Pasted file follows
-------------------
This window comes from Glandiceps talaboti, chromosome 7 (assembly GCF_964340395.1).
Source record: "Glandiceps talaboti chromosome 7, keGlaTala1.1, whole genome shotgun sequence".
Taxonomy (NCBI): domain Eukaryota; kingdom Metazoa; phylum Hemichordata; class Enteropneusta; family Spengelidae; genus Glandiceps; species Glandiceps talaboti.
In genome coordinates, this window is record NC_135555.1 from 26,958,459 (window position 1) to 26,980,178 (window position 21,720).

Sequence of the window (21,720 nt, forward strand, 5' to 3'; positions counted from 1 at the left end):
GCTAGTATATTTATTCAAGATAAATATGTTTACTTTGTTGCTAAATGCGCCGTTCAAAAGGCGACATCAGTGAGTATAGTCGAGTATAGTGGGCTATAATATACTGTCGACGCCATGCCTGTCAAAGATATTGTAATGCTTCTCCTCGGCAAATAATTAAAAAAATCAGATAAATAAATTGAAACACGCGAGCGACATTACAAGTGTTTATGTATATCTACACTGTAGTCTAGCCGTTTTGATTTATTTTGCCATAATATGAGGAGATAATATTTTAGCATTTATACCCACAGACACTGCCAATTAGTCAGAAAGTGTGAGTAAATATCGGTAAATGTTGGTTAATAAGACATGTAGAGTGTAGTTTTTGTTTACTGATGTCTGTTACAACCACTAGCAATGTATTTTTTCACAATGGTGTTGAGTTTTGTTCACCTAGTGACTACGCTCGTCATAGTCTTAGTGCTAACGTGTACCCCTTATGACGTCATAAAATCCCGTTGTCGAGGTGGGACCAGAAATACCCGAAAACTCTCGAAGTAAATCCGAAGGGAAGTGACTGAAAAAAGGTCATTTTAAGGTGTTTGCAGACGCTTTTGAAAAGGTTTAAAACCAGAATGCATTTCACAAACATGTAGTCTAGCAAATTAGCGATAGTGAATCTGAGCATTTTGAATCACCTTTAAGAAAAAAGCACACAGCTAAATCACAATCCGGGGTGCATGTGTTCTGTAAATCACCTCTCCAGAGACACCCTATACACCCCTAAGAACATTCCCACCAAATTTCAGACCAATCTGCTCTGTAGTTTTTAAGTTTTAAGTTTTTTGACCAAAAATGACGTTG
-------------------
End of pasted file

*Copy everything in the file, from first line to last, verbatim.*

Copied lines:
This window comes from Glandiceps talaboti, chromosome 7 (assembly GCF_964340395.1).
Source record: "Glandiceps talaboti chromosome 7, keGlaTala1.1, whole genome shotgun sequence".
Taxonomy (NCBI): domain Eukaryota; kingdom Metazoa; phylum Hemichordata; class Enteropneusta; family Spengelidae; genus Glandiceps; species Glandiceps talaboti.
In genome coordinates, this window is record NC_135555.1 from 26,958,459 (window position 1) to 26,980,178 (window position 21,720).

Sequence of the window (21,720 nt, forward strand, 5' to 3'; positions counted from 1 at the left end):
GCTAGTATATTTATTCAAGATAAATATGTTTACTTTGTTGCTAAATGCGCCGTTCAAAAGGCGACATCAGTGAGTATAGTCGAGTATAGTGGGCTATAATATACTGTCGACGCCATGCCTGTCAAAGATATTGTAATGCTTCTCCTCGGCAAATAATTAAAAAAATCAGATAAATAAATTGAAACACGCGAGCGACATTACAAGTGTTTATGTATATCTACACTGTAGTCTAGCCGTTTTGATTTATTTTGCCATAATATGAGGAGATAATATTTTAGCATTTATACCCACAGACACTGCCAATTAGTCAGAAAGTGTGAGTAAATATCGGTAAATGTTGGTTAATAAGACATGTAGAGTGTAGTTTTTGTTTACTGATGTCTGTTACAACCACTAGCAATGTATTTTTTCACAATGGTGTTGAGTTTTGTTCACCTAGTGACTACGCTCGTCATAGTCTTAGTGCTAACGTGTACCCCTTATGACGTCATAAAATCCCGTTGTCGAGGTGGGACCAGAAATACCCGAAAACTCTCGAAGTAAATCCGAAGGGAAGTGACTGAAAAAAGGTCATTTTAAGGTGTTTGCAGACGCTTTTGAAAAGGTTTAAAACCAGAATGCATTTCACAAACATGTAGTCTAGCAAATTAGCGATAGTGAATCTGAGCATTTTGAATCACCTTTAAGAAAAAAGCACACAGCTAAATCACAATCCGGGGTGCATGTGTTCTGTAAATCACCTCTCCAGAGACACCCTATACACCCCTAAGAACATTCCCACCAAATTTCAGACCAATCTGCTCTGTAGTTTTTAAGTTTTAAGTTTTTTGACCAAAAATGACGTTG